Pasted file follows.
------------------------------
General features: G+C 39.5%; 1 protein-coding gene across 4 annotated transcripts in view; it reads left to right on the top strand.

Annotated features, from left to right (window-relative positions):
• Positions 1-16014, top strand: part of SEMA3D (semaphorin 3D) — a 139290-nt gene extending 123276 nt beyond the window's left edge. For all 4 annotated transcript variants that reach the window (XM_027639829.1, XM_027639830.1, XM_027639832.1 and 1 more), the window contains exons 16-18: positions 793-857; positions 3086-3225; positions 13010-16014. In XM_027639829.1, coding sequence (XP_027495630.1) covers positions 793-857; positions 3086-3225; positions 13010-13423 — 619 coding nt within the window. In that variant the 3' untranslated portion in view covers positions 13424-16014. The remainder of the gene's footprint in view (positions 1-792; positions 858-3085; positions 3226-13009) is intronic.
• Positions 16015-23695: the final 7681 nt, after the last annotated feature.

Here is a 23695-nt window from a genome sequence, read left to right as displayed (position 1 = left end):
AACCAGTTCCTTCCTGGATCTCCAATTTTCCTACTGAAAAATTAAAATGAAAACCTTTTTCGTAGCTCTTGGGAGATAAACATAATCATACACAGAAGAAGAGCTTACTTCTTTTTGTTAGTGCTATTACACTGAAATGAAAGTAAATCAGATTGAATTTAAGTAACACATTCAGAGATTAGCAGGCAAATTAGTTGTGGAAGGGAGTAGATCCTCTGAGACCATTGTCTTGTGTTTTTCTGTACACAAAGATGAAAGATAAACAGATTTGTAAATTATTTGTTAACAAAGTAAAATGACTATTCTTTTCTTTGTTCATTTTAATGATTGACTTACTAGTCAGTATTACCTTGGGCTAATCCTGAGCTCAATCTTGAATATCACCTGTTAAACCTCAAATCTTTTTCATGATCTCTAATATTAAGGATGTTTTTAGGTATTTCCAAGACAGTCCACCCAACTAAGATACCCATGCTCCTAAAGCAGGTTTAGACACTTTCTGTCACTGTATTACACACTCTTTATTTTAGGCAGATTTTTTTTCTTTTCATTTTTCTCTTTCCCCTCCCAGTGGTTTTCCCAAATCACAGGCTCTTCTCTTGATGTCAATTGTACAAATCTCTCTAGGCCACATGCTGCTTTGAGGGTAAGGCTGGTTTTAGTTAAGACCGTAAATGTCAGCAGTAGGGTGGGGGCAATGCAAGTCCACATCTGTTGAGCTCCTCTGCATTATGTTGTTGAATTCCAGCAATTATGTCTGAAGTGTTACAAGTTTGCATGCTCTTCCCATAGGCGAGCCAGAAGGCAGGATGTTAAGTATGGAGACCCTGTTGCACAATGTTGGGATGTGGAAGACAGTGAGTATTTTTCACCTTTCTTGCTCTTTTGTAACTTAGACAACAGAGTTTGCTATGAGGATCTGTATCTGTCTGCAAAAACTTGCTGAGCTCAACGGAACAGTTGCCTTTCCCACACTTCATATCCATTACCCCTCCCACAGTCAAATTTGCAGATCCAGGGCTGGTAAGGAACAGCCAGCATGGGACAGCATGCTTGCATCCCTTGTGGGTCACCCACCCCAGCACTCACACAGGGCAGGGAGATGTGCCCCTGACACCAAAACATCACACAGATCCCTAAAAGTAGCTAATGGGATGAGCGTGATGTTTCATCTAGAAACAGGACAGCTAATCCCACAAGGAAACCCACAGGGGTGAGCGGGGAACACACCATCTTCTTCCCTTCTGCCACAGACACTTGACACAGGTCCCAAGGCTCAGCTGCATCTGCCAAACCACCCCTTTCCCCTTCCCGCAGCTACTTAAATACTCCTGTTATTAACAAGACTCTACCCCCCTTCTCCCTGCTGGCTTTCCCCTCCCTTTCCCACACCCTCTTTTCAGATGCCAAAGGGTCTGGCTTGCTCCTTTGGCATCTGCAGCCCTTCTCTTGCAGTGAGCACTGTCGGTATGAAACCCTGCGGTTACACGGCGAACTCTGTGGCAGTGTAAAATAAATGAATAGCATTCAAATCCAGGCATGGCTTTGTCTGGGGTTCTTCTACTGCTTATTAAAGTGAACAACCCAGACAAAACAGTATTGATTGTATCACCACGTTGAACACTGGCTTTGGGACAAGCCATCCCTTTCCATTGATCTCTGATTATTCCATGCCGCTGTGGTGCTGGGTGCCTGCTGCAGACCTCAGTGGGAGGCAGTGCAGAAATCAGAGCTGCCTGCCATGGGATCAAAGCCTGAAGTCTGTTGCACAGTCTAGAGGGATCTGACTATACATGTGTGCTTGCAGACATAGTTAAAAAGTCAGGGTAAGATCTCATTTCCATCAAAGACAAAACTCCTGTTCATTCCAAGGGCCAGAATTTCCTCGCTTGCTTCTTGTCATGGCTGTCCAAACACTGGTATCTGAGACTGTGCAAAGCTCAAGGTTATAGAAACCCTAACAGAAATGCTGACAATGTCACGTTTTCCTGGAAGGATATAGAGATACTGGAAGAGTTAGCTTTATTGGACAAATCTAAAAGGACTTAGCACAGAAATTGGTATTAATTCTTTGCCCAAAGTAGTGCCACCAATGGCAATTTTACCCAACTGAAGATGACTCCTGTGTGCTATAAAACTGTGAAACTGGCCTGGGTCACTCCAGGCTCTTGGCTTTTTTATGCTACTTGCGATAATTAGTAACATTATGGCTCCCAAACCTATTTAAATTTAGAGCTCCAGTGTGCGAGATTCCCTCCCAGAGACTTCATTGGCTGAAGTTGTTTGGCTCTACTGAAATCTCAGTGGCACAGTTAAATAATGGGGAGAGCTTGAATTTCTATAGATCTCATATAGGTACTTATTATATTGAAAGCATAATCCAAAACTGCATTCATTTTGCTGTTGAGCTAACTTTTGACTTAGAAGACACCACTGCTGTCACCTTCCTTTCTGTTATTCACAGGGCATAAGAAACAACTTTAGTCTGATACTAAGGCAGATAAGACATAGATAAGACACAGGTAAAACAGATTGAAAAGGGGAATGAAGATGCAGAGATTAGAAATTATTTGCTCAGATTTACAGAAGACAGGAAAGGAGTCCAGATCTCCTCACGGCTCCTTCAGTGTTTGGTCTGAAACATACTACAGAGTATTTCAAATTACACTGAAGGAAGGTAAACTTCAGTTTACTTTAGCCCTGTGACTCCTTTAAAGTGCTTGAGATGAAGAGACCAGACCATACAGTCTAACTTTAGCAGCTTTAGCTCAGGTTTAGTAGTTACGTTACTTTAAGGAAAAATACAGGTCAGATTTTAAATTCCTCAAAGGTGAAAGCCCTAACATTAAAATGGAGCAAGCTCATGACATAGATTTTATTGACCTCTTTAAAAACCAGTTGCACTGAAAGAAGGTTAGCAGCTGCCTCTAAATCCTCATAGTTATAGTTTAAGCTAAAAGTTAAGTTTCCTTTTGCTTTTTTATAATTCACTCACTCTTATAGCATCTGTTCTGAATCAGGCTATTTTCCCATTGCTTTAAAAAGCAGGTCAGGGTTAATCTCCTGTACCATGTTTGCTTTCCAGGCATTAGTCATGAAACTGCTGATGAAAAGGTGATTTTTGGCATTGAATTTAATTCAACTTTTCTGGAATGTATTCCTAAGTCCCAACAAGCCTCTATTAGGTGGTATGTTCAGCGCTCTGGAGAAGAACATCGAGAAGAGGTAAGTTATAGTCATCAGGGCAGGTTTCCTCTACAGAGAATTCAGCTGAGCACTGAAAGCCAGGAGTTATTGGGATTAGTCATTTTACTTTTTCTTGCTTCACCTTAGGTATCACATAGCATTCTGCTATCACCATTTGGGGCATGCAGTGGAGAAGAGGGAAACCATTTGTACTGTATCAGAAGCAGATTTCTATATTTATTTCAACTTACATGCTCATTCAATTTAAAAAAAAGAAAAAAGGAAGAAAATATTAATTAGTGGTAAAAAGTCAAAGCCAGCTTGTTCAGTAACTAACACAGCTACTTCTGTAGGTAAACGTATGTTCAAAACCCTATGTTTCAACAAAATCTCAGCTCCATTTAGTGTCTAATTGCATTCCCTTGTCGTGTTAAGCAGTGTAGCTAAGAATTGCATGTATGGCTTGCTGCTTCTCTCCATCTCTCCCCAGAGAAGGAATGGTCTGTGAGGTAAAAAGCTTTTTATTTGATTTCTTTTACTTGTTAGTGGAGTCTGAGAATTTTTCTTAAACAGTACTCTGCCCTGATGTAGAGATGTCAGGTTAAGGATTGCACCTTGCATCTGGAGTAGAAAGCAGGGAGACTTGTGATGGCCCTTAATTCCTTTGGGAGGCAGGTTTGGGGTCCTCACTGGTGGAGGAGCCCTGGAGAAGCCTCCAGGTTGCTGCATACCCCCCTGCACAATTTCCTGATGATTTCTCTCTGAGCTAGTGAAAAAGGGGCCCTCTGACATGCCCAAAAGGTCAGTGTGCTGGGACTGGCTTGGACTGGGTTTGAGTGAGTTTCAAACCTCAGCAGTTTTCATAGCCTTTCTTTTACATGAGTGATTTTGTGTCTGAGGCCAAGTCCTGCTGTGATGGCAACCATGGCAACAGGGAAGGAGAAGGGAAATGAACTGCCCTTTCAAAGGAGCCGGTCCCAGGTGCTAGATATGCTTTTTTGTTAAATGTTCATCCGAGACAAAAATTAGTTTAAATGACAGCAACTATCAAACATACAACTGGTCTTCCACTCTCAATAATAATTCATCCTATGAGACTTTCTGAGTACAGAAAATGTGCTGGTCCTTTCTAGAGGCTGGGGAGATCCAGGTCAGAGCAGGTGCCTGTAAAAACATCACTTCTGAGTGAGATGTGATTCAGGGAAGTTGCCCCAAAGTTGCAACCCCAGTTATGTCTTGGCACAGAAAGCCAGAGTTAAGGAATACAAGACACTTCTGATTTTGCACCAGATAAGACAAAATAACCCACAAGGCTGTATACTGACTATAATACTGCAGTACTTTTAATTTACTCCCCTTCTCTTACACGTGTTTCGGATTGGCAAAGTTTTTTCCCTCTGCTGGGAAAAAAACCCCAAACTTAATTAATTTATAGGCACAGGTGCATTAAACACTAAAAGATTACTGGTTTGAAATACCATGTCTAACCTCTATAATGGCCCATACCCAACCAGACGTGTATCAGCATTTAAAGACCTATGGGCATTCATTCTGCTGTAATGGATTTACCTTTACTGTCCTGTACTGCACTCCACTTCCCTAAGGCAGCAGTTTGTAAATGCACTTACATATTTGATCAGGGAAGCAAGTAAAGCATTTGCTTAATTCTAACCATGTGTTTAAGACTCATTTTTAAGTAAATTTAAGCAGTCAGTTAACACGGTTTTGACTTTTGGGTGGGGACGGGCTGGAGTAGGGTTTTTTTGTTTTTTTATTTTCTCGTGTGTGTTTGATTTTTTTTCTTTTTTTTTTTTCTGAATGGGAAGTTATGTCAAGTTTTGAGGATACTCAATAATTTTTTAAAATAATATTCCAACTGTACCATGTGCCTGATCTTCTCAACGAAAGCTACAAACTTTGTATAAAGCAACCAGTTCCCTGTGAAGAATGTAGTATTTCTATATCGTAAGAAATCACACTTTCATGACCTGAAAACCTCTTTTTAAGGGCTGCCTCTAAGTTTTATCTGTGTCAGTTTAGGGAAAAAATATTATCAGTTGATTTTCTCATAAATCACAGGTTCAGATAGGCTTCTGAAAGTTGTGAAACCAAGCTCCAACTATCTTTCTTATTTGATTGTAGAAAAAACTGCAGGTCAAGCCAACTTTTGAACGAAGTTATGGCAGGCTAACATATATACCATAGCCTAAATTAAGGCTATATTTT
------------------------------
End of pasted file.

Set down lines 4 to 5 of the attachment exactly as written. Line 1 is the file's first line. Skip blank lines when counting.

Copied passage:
• Positions 16015-23695: the final 7681 nt, after the last annotated feature.

Here is a 23695-nt window from a genome sequence, read left to right as displayed (position 1 = left end):